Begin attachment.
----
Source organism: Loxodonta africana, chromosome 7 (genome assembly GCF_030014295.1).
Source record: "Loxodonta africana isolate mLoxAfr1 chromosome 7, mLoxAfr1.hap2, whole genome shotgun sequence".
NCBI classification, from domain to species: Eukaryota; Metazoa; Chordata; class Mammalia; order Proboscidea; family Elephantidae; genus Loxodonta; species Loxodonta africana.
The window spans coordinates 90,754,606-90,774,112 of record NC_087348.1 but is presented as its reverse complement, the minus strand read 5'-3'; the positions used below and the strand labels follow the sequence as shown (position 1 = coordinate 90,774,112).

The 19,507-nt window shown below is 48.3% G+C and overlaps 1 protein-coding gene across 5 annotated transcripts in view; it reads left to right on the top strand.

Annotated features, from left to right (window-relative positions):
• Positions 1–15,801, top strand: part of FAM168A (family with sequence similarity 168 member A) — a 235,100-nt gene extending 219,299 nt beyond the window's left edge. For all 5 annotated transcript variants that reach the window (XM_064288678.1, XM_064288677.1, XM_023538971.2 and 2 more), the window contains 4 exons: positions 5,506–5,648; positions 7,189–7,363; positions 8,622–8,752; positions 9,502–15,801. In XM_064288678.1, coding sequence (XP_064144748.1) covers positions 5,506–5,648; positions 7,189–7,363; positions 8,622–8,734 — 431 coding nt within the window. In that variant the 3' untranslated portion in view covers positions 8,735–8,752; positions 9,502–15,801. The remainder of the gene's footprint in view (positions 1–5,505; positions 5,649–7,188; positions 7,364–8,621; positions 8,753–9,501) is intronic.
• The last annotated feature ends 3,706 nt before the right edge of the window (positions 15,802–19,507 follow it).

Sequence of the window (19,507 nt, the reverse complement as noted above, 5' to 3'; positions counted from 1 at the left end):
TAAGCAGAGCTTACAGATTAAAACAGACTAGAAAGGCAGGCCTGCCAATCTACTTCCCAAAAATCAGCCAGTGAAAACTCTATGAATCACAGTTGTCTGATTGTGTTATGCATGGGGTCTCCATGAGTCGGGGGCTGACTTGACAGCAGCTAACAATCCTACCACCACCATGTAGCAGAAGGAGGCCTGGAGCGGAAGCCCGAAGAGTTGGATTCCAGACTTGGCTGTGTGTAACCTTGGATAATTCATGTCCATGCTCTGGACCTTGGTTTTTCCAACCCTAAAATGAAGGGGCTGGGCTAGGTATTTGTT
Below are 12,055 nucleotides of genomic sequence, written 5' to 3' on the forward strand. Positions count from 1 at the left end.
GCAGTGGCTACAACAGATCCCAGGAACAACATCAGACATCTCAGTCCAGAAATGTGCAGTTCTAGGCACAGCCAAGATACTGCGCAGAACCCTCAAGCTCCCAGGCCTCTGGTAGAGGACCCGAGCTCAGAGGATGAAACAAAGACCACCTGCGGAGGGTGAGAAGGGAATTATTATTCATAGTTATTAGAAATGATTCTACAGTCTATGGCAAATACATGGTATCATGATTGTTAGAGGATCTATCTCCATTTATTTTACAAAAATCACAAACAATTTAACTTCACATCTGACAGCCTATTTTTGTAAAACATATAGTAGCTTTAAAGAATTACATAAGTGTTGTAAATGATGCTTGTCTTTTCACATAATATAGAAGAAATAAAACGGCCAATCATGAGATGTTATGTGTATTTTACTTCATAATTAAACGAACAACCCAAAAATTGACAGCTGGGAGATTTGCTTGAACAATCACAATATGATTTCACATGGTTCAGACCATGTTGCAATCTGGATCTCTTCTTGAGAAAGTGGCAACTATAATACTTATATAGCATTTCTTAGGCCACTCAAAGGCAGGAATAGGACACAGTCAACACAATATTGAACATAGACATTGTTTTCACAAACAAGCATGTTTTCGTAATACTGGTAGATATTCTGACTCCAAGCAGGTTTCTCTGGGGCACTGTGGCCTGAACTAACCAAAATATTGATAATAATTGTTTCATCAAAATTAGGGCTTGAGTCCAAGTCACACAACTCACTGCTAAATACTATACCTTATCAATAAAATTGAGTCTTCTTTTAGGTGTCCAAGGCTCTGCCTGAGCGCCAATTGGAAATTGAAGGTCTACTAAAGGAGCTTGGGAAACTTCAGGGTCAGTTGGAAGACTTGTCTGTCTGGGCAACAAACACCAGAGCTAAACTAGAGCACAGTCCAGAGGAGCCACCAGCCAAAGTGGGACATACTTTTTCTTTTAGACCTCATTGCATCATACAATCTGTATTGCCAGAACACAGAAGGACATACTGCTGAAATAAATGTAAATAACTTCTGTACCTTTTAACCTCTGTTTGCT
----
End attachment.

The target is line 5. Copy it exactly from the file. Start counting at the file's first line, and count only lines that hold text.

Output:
The 19,507-nt window shown below is 48.3% G+C and overlaps 1 protein-coding gene across 5 annotated transcripts in view; it reads left to right on the top strand.